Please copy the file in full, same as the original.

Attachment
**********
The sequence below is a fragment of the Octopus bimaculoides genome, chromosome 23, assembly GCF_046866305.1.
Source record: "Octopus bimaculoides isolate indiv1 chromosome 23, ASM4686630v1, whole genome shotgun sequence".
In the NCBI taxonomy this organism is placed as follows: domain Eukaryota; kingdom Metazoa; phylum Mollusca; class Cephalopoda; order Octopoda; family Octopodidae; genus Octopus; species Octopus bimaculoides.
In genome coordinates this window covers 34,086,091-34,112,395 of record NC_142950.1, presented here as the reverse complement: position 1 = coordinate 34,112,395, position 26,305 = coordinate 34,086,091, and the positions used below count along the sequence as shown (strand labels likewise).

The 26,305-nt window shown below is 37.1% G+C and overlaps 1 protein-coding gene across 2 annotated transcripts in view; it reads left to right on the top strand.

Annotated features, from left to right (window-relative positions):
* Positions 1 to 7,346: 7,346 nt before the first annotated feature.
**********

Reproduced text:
The sequence below is a fragment of the Octopus bimaculoides genome, chromosome 23, assembly GCF_046866305.1.
Source record: "Octopus bimaculoides isolate indiv1 chromosome 23, ASM4686630v1, whole genome shotgun sequence".
In the NCBI taxonomy this organism is placed as follows: domain Eukaryota; kingdom Metazoa; phylum Mollusca; class Cephalopoda; order Octopoda; family Octopodidae; genus Octopus; species Octopus bimaculoides.
In genome coordinates this window covers 34,086,091-34,112,395 of record NC_142950.1, presented here as the reverse complement: position 1 = coordinate 34,112,395, position 26,305 = coordinate 34,086,091, and the positions used below count along the sequence as shown (strand labels likewise).

The 26,305-nt window shown below is 37.1% G+C and overlaps 1 protein-coding gene across 2 annotated transcripts in view; it reads left to right on the top strand.

Annotated features, from left to right (window-relative positions):
* Positions 1 to 7,346: 7,346 nt before the first annotated feature.